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Spelling Bee Winner: ‘I Need to Sleep’

Dev Shah, 14, from Largo, Fla., reacts as he wins the Scripps National Spelling Bee finals, Thursday, June 1, 2023, in Oxon Hill, Md. (AP Photo/Nick Wass)
Dev Shah, 14, from Largo, Fla., reacts as he wins the Scripps National Spelling Bee finals, Thursday, June 1, 2023, in Oxon Hill, Md. (AP Photo/Nick Wass)
Spelling Bee Winner ‘I Need to Sleep’
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Fourteen-year-old Dev Shah has dreamed of winning the Scripps National Spelling Bee since 2019. He finally won it Thursday after correctly spelling the word “psammophile.”

Dev asked for the word to be used in a sentence. He had described the request earlier as a way to gain more time to remember the spelling.

“Psammo meaning sand, Greek?” Dev asked. “Phile, meaning love, Greek?” The Merriam-Webster dictionary says the word “psammophile” means “an organism that prefers or thrives in sandy soils or areas.”

Then, Dev put his hands over his face as he was declared the winner.

Dev first competed at the national bee in 2019. Officials cancelled the 2020 competition because of the COVID-19 health emergency. And he did not make it to the national bee in 2021.

Last year, Dev spent five hours spelling outdoors in cold, windy, wet conditions at a regional competition in Orlando, Florida. Again, he failed to make it to the national competition. He was very sad.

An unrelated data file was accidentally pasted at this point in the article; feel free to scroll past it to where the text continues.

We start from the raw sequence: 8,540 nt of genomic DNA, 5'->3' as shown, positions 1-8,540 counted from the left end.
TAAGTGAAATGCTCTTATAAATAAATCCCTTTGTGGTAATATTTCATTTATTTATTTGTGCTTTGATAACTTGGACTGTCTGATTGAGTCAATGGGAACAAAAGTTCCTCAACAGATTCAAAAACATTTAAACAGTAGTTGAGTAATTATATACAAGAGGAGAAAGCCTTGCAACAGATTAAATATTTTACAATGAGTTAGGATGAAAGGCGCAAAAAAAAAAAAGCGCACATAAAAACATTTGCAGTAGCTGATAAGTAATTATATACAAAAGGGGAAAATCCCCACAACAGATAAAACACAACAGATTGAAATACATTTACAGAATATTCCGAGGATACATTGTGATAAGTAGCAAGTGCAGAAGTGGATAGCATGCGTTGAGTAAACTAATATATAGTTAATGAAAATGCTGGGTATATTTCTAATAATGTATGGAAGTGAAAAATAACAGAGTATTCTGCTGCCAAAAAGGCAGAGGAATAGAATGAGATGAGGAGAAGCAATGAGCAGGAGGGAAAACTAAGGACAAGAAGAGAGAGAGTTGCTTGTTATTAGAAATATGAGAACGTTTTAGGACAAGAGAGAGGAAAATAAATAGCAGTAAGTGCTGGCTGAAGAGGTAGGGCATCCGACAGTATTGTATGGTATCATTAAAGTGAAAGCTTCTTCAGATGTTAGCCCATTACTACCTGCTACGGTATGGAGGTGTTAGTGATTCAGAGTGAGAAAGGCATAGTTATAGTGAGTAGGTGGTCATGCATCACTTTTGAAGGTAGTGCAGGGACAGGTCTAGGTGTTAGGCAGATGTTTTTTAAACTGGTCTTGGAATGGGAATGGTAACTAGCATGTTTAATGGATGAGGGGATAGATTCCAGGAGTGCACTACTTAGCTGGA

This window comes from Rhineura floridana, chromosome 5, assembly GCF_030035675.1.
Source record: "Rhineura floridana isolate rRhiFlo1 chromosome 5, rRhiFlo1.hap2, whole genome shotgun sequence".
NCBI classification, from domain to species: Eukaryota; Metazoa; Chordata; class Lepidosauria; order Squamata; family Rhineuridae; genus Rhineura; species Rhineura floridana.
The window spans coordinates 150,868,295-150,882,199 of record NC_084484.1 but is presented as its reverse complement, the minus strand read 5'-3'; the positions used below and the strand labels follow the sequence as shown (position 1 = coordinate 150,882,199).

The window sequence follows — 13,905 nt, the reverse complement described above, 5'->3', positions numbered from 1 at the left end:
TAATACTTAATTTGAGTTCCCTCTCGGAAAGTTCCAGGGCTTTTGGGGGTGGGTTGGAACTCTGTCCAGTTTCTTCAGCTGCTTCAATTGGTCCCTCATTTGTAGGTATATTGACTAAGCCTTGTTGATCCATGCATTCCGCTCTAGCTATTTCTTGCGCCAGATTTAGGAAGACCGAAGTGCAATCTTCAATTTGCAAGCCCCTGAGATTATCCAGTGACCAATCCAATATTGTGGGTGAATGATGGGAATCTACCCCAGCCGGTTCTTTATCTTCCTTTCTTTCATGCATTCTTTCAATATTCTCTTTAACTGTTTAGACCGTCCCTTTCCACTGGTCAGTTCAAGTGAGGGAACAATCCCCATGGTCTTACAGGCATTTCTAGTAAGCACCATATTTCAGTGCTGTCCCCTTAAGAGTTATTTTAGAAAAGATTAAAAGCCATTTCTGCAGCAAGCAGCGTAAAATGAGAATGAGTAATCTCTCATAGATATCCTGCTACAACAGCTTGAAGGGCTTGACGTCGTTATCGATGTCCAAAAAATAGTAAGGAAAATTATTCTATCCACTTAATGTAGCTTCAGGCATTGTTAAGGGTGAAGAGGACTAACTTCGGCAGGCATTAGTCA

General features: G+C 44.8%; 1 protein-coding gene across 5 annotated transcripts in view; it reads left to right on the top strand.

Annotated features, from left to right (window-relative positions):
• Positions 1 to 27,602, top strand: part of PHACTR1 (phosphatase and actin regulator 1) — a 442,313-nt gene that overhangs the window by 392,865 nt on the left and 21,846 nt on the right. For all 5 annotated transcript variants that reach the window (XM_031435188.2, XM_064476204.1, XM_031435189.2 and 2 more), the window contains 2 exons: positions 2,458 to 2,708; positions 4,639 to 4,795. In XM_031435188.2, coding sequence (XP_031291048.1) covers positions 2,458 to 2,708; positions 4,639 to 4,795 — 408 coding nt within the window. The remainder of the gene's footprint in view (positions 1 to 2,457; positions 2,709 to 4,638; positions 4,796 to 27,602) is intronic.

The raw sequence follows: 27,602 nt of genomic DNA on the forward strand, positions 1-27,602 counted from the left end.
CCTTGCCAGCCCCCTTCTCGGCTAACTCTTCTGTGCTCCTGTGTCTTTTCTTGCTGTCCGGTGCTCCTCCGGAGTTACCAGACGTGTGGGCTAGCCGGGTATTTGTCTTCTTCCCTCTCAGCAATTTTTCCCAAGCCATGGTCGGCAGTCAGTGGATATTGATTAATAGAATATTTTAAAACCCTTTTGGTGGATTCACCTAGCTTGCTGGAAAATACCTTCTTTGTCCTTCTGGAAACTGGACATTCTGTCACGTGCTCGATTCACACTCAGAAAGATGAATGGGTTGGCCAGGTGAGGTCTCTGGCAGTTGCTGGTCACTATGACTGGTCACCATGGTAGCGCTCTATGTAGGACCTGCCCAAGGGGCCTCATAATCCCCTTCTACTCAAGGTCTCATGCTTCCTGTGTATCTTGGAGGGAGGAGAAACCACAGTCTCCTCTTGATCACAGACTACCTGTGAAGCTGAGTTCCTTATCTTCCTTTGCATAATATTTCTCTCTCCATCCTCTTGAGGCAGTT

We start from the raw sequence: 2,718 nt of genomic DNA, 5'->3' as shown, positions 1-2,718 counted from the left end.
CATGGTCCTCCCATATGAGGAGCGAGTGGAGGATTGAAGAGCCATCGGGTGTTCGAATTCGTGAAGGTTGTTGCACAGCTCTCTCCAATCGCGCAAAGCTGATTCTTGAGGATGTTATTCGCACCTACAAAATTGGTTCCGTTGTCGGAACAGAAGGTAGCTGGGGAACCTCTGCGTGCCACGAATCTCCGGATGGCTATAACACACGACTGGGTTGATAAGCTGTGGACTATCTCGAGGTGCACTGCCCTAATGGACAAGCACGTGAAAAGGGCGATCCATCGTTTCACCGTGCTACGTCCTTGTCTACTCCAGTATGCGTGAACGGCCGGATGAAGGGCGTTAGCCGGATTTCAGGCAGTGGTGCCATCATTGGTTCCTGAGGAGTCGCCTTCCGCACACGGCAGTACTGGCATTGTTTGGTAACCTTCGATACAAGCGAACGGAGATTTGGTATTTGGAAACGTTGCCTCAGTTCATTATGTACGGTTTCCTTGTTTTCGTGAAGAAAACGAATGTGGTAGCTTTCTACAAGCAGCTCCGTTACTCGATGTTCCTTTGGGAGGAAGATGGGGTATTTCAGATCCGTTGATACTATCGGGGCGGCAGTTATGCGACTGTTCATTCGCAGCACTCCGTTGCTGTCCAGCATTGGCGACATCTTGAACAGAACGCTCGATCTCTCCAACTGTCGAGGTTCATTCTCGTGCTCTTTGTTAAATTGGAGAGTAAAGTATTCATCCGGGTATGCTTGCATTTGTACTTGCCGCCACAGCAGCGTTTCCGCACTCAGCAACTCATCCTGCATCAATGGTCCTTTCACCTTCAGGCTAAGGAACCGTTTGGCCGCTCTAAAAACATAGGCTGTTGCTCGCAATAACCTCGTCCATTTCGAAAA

“Despondent is the right word,” Dev said. “I just didn’t know if I wanted to keep continuing.”

Dev’s mother, Nilam Shah, said it took her four months to get him to try again. When Dev decided to try again, he added exercises to help sharpen his focus and lost nearly seven kilograms, she said.

“He appreciated that this is a journey…” said Dev’s coach, Scott Remer, a former speller. “I think the thing that distinguishes the very best spellers from the ones that end up not really leaving their mark is actually just grit.”

When it was all over, Dev held the trophy over his head as confetti fell. “I would say I was confident on the outside but inside I was nervous, especially for my winning word — well, like, before. Not during,” he said.

Dev is the 22nd champion in the past 24 years with South Asian ancestry. His father, Deval, said his son could spell words starting at age 3.

Dev received more than $50,000 as the winner. And Charlotte Walsh took home $25,000 as the runner-up.

“I’m so happy for him,” said Charlotte, a 14-year-old from Arlington, Virginia. “I’ve known Dev for many years, and I know how much work he’s put into this and I’m so, so glad he won.”

Now that he finally won it, Dev said, “I need to sleep. There have been a lot of sleepless nights these last six months.”

I’m Mario Ritter, Jr..

Hai Do adapted this story for VOA Learning English from an Associated Press report by Ben Nuckols.


Words in This Story

spell –v. to say the letters that make up a word

thrive –v. to grow and develop well

appreciate –v. to understand the value of something and to be grateful for it

grit –n. (informal) the ability to get through difficult times

trophy –n. an object given to the winner of a competition

confetti –n. small pieces of colored paper that are thrown in the air as part of a celebration of a special event